This post has been a long time in the making; many moments of “I should write about this” and “I will make sure to blog this weekend” yet I never seemed to get it done. Finally I am forcing myself to sit down and catch up what has happened over the past few months, giving a short overview of my first couple rotations.
In July I started off with my Surgery rotation, which is 8 weeks of time spent in the operating room with several different types of specialties. My first 4 weeks were with the Acute Care/Trauma Team consisting of a team of physicians who deal with some of the worst injuries imaginable every day. They are constantly confronted with dealing with unexpected situations and determining the unknown. I highly respect these doctors and respect that this is one profession that I could not do for the rest of my career. To me the operating room is a fascinating place where I was privileged to spend two months.
On the second half of my rotation I was able to work with various subspecialties including the cardiothoracic surgeons. There are the individuals who are responsible for cracking open a person’s chest, exposing the patients beating heart and repairing the damages. I wish I could explain in words the marvel and magnificence of seeing a beating heart then watching as it is slowly stopped, cooled, drained of all its blood, repaired, the re-warmed as the blood return and finally watching as the final shock brings the patient’s heart beat back to life. To me this is remarkable and I still am astounded by the advancements of modern medicine.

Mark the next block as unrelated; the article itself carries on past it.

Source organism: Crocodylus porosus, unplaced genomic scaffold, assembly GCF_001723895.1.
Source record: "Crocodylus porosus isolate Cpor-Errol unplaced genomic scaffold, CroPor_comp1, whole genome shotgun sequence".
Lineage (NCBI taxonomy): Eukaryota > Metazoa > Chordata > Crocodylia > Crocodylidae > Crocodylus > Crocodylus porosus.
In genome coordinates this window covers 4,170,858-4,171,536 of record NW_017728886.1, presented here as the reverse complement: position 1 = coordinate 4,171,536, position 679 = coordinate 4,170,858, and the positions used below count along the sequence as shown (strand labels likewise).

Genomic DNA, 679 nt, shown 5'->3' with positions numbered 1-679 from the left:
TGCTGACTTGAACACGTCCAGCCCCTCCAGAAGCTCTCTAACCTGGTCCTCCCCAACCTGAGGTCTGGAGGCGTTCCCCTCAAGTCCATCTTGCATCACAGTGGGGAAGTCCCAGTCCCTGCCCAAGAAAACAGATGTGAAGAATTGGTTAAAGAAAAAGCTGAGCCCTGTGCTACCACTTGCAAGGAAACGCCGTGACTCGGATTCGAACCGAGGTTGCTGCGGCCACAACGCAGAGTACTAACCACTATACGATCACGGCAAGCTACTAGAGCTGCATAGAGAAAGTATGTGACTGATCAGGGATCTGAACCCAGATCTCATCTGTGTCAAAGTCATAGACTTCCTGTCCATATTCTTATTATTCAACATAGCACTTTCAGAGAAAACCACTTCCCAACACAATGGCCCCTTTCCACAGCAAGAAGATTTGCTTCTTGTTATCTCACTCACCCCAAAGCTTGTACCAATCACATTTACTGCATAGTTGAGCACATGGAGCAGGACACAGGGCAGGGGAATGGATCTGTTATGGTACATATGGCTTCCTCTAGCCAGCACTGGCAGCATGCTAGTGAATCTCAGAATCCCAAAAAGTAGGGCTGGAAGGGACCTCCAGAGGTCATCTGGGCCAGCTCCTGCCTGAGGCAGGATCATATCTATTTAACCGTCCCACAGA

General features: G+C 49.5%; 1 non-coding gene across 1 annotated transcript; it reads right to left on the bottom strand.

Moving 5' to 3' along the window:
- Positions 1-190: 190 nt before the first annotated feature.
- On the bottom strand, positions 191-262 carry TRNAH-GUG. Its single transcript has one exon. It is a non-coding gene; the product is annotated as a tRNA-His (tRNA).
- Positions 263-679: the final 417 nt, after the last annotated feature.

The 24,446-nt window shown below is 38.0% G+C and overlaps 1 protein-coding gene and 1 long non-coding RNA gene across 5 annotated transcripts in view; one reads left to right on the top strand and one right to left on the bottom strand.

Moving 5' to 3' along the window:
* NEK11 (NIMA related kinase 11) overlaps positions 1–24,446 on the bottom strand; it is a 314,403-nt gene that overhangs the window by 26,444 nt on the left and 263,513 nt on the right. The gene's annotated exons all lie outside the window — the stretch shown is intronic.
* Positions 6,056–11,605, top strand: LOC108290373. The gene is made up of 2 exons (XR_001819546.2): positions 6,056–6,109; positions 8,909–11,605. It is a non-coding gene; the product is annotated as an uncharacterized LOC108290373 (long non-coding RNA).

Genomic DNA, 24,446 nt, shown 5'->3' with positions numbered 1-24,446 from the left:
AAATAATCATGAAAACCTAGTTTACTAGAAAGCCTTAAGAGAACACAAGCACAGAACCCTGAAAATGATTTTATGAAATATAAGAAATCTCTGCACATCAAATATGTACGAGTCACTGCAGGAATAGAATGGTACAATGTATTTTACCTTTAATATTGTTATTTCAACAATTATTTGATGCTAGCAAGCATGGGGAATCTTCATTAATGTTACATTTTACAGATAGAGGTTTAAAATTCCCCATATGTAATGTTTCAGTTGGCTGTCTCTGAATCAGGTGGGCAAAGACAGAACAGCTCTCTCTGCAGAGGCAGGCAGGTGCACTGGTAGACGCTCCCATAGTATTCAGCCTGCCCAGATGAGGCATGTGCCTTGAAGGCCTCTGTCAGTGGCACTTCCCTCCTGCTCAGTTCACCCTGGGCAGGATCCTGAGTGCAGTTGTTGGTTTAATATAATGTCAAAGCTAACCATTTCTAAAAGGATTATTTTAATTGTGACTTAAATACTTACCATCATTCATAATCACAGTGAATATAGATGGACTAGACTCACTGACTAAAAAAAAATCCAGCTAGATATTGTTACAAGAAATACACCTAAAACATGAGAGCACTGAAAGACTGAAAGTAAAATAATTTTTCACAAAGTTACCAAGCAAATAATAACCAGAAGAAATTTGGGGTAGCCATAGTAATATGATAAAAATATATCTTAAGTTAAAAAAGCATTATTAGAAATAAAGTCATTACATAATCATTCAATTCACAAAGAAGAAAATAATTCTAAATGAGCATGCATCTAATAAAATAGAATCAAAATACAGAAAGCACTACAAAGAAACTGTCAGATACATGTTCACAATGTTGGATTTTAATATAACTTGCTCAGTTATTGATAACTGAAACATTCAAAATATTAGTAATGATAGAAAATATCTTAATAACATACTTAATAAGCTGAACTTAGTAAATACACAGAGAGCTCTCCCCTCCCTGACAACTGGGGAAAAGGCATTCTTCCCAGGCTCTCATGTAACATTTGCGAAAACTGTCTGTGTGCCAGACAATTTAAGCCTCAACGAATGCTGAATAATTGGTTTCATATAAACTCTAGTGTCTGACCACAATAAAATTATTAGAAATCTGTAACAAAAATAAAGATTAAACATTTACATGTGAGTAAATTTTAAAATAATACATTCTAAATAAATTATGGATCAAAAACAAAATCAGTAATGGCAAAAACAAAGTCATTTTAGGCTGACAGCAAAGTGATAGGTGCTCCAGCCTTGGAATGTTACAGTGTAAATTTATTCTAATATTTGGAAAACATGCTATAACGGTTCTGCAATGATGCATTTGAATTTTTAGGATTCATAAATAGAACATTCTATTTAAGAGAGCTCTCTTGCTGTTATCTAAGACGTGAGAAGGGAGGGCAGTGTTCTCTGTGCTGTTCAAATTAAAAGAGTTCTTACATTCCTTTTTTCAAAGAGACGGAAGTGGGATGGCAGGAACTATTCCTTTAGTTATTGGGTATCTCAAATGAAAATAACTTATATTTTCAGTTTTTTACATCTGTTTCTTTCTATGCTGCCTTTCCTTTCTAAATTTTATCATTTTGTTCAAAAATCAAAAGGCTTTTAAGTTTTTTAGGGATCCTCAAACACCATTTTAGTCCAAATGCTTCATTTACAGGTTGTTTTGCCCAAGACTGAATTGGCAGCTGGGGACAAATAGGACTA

Another aspect of surgery that blew me away was watching a skilled surgeon operate on the tiniest of people, babies only a few days old. At times the parents saddened me but overtime I was more overwhelmed with how much the children were cared for whether by their parents, nurses, doctors, or anyone coming into contact with them. In one surgery I watched the oxygen saturation of a 4-month-old child drop to 18% (it is suppose to be close to 100%) while the anesthesiologist was trying to intubate her for a surgery. Inside I was panicking along with everyone else in the operating room, however, if you would have walked in at that moment you never would have know, the team kept their composure and did what they had to do to obtain the airway, the room was calm (actually more calm than usual) because everyone realized that freaking out and making a scene would only make the situation worse.
More to come about my second rotation; Internal Medicine…Meg